Toronto Abolition Convergence: A World Without Jails

The Indigenous Abolitionist Study Guide by the Toronto Abolition Convergence offers a comprehensive guide to decolonizing and abolishing punitive practices of carceration and social work rooted in settler-colonial ideologies. The guide compiled by the collaborative engagement of Indigenous and Black people as well as POCs, white folx, activists, queer, trans, 2-spirit people, subjects of and activists against the incarceration and deportation system reflects an interlocking approach to the overlapping grid of racial, gender, and sexual violence.

The guide while acknowledging the significance of the first Prisoner’s Justice Day (PJD) of August 10, 1975, as the stimulus for reflecting on the violence of the criminal ‘justices’ system, traces the genesis of police, prisons, and social workers as a means of enacting settler-colonial violence on indigenous lives. With an emphasis on Canada’s historical and ongoing subjugation of indigenous peoples and cultures, the guide adds to a rich corpus of abolitionist literature by Black feminists, thus explicitly connecting the intersecting histories of violence and terror on brown and black bodies by European settlers in the West. Combining anti-colonial activism with abolitionist praxis, the guide broadens an urgent conversation around the need to analyze the material, social, cultural, and physical violence meted out by the penal system on Indigenous peoples.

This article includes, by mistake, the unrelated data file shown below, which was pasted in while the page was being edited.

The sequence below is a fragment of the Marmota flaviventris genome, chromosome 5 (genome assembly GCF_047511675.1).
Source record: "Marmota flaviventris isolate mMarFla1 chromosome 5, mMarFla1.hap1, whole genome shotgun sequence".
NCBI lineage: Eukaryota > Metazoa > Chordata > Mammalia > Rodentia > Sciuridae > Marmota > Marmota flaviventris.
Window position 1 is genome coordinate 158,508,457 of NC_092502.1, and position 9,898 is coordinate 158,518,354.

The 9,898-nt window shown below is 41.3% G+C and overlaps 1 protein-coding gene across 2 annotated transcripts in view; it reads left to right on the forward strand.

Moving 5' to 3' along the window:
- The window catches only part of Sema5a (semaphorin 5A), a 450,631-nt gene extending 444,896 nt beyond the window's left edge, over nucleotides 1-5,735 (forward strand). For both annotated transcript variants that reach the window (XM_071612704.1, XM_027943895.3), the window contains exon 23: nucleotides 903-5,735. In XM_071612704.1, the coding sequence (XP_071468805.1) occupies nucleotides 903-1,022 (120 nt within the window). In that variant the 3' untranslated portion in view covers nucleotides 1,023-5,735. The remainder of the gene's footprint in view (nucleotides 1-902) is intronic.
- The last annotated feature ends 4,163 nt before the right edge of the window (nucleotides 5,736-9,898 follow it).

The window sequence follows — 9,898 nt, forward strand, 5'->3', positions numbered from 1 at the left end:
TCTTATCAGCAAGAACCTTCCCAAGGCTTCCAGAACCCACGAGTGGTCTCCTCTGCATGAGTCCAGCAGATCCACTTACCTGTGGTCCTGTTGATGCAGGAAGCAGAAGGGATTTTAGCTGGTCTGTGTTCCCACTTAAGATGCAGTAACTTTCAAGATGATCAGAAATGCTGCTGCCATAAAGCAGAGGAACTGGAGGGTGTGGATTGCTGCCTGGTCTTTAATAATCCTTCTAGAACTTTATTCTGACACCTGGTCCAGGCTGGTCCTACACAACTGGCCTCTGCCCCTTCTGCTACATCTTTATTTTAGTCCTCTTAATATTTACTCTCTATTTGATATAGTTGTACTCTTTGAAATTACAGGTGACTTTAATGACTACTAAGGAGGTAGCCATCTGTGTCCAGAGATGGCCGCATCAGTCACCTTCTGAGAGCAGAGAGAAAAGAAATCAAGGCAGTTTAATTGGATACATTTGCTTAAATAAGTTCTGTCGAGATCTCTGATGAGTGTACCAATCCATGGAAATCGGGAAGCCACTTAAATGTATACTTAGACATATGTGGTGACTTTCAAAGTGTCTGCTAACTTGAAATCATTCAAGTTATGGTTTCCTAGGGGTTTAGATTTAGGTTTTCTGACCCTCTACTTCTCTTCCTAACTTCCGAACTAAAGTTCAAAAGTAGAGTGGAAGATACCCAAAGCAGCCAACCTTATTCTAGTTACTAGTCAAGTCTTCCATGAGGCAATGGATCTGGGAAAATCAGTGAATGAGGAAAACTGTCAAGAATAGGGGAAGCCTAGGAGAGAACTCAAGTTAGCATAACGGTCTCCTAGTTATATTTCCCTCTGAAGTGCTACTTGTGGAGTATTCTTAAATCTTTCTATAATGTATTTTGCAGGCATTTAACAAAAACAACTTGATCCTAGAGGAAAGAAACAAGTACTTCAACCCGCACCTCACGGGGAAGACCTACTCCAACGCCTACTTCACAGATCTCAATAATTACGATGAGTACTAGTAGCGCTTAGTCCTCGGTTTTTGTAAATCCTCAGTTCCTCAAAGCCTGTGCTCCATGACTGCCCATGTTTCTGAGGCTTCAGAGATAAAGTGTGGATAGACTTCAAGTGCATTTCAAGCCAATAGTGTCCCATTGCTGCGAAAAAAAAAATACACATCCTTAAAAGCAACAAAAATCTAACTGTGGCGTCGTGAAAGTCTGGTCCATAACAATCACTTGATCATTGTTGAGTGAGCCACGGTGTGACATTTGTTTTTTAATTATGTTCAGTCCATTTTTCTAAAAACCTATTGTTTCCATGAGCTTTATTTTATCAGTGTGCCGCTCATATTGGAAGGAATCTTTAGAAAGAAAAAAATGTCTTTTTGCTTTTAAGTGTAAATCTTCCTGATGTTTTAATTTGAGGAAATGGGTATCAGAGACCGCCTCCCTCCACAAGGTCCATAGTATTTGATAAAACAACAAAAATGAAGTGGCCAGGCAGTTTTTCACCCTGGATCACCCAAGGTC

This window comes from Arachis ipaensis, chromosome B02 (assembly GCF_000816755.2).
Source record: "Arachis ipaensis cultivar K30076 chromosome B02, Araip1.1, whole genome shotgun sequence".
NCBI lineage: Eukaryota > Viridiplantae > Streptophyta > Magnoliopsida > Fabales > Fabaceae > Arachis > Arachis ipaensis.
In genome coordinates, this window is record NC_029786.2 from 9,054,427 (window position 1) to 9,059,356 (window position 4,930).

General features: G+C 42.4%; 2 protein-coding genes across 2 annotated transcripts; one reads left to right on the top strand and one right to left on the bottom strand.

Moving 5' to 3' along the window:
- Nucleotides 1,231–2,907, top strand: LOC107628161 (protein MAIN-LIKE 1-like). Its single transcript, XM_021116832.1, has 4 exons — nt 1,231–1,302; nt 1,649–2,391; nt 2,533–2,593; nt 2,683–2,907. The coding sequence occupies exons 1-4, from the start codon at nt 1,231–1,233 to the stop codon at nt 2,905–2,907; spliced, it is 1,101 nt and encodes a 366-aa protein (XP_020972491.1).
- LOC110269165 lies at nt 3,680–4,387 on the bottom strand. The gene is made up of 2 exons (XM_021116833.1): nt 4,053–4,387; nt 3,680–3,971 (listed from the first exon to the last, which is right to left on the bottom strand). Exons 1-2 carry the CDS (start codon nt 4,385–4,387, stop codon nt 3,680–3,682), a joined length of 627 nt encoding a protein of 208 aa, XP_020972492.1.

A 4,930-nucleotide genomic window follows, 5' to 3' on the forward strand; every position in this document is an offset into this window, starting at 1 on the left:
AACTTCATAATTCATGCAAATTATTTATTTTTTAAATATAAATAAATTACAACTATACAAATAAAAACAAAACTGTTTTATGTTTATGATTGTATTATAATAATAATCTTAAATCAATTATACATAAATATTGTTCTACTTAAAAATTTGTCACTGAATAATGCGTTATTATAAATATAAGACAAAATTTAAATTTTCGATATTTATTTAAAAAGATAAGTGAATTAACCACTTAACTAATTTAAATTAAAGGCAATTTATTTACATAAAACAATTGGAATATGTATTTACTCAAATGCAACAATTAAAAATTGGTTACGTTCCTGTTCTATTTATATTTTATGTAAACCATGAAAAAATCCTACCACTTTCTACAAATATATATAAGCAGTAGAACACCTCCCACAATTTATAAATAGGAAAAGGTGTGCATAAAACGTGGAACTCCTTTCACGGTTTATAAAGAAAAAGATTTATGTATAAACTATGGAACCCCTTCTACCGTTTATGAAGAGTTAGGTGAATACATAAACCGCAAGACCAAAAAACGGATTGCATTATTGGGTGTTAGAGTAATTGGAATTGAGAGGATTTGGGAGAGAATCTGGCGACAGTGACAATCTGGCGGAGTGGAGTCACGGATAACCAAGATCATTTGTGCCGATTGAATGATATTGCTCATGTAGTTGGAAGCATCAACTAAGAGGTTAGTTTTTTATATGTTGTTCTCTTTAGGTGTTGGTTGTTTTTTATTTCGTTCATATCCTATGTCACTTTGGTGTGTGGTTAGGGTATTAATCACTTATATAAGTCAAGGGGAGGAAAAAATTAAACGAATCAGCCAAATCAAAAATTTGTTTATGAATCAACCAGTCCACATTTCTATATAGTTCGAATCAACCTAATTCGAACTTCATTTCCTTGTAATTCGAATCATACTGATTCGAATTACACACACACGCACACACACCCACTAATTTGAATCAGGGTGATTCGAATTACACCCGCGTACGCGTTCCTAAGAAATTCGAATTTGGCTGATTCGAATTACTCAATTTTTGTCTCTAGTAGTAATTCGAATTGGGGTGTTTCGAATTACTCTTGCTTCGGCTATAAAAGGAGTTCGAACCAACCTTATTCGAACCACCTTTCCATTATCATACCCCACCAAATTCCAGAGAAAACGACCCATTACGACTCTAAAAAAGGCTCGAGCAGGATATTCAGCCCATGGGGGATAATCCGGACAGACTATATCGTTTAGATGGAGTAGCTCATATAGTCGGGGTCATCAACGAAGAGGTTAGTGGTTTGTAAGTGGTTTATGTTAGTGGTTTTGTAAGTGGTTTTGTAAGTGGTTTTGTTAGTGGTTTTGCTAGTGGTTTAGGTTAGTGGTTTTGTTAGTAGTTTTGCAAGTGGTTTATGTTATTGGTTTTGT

Prisons are a colonial imposition on Indigenous lands

Toronto Abolition Convergence

Offering an introduction plus study materials for seven weeks, the guide provides an overview of the ways settler colonialism displaced the pluralistic “political, legal, social, cultural, and economic systems” already in place across hundreds of Indigenous nations spanning what is now Canada and the U.S. The forcibly enforced, singular interpretation of settler onto the Indigenous peoples took the form of creating the North West Mounted Police (NWMP) force in Canada, which later became the Royal Canadian Mounted Police (RCMP), meant to oppress the indigenous populace of the prairie provinces. The settler legal system undermined and punished indigenous ways of living by breaking down communal ways of living through removing and isolating individuals away from their land, families, and communities. While the penal system is the ugly and obvious face of settler colonialism, the study guide identities the role of the social worker as the covert mechanism of “white supremacy, superiority, benevolence, and salvation.”

A liberated and decolonized future, according to the activists and contributors of the Indigenous Abolitionist Study guide is founded upon a feminist, “Two-Spirit, and Trans justice” praxis.

Read the guide here: